Unix big file manipulations

Posted: May 31, 2021 - Updated: December 24, 2021

Small recipes for manipulation with BIG files using *nix (linux and macOS) tooling.

Some of these tools may be installed on Windows using a lot of various ways, the most easy probably will be:

  • MSYS2 - just set of tools
  • cygwin - just set of tools
  • wls - entire linux subsystem bring to your Windows by Microsoft, because they know where the future is

Count lines in file

Correct:

grep -c ^ file.txt

note: command wc -l that is first google result count new-line characters, and this is not working in this case:

1 This is the first line.\n
2 This is the second line.

Show lines by number

Using sed

In this case we will use sed command. Logic behind this command is: it has two buffers. The first one is used for reading input file line by line, the second contains current line and the parametrized operation executed on that buffer. In default mode after each line the result of second buffer is printed to out before and after, but this can be disabled by -n(longer version --quiet), for example if we want to print only required lines.

Command is optional parameter, it can contain ReqExp or line number for identifying lines of interest. For this task we need two commands:

  • p - print
  • q - quit processing after that line

before the command we need to provide lines addressing. General rules are:

  • number - for identifying line number where the command should be executed;
  • first~step - command will be executed for the fist line number and then for all with given step;
  • $ - last file line;
  • /regular_expression/ - any string that match by ReqExp. Can have own flags, like: I - case-insensitive and so on;
  • number, number - starting from string line no. 1 to string line no. 2;
  • number, /regular_expression/ - starting from string line no. 1 to string matching pattern
  • number, +amount - amount of lines starting from string line no. 1
  • number, ~number, starting from string line no. 1 to string line number mod number 2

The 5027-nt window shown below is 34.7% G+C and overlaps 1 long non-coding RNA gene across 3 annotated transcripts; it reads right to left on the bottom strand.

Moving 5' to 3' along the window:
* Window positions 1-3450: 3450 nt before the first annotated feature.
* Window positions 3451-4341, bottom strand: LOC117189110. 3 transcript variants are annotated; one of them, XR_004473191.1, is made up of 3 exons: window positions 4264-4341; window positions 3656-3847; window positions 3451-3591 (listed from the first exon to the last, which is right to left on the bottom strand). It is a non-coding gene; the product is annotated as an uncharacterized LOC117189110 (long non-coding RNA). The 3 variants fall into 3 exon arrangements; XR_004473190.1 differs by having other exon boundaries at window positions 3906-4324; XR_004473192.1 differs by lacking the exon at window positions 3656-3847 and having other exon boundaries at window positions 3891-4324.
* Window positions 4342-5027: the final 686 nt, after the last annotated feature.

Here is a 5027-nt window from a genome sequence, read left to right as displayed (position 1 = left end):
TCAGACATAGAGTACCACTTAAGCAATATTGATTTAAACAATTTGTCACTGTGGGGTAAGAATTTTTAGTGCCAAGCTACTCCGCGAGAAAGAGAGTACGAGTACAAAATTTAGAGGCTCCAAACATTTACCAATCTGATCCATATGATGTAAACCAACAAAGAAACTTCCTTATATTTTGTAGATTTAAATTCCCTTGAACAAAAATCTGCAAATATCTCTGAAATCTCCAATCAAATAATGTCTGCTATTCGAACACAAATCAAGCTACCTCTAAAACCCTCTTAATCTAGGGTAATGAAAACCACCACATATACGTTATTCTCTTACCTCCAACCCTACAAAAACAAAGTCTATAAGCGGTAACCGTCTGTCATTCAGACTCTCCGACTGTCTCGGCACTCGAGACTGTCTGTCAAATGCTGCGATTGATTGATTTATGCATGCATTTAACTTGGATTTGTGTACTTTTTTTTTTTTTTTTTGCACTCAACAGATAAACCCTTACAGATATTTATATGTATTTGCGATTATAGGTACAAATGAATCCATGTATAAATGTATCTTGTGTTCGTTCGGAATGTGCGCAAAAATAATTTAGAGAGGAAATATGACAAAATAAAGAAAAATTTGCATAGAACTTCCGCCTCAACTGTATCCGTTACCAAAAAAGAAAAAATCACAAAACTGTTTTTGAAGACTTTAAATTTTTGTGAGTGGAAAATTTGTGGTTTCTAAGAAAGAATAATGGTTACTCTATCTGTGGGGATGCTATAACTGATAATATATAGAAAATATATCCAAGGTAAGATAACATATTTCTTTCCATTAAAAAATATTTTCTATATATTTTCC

• ! - invert selection(remain file except matching lines)

Examples:

Show lines by number:
```bash
sed -n '10000000,10000020p; 10000021q' filename
sed -n '10000000,+20p'  filename

Using tail and head

There exists two very specialized tools in *nix the simply took either head or tail of the file. These works much faster then sed but the capabilities are more limited. head parameters:

  • -n <number> or -<number> took only given amount of first lines
  • --lines=-<number> took all first lines of file except given amount of latest(because of minus)

tail parameters:

  • -n <number> or -<number> took only given amount of last lines
  • -n +<number> or +<number> took all last lines of file except given amount of first(because of plus)

So, combining these, we can print lines of interest from file. Example:

# print 10 lines staring from 2nd:
tail +2 sample.txt | head -10
# print lines 10-12:
tail +10 sample.txt | head -2
# Copy from one file to another with skipping header
cat in.csv | tail -n +2  >> out.csv

Speed comparison:

> time tail +50000000 bigfile.csv | head -2
< real	0m4,291s
< user	0m1,560s
< sys	0m2,700s
> time sed -n '50000000,+2p;50000001q'  bigfile.csv
> real	0m7,080s
> user	0m4,468s
> sys	0m2,608s

So, according to this tail and head combination is as twice as faster.

Delete lines by number

Using sed

For sed there two important option for this:

  • -i parameter means inplace edition (otherwise instead of file edition this will print out without deleted line)
  • d command means delete that line

Examples:

# delete line number 10
sed -i '10d' sample.txt
# delete first line
sed -i '1d' sample.txt

Archiving with progress bar

example:

tar cf - bigfile.csv | pv -s $(du -b bigfile.csv | awk '{print $1}')  | gzip > bigfile.csv.tar.gz

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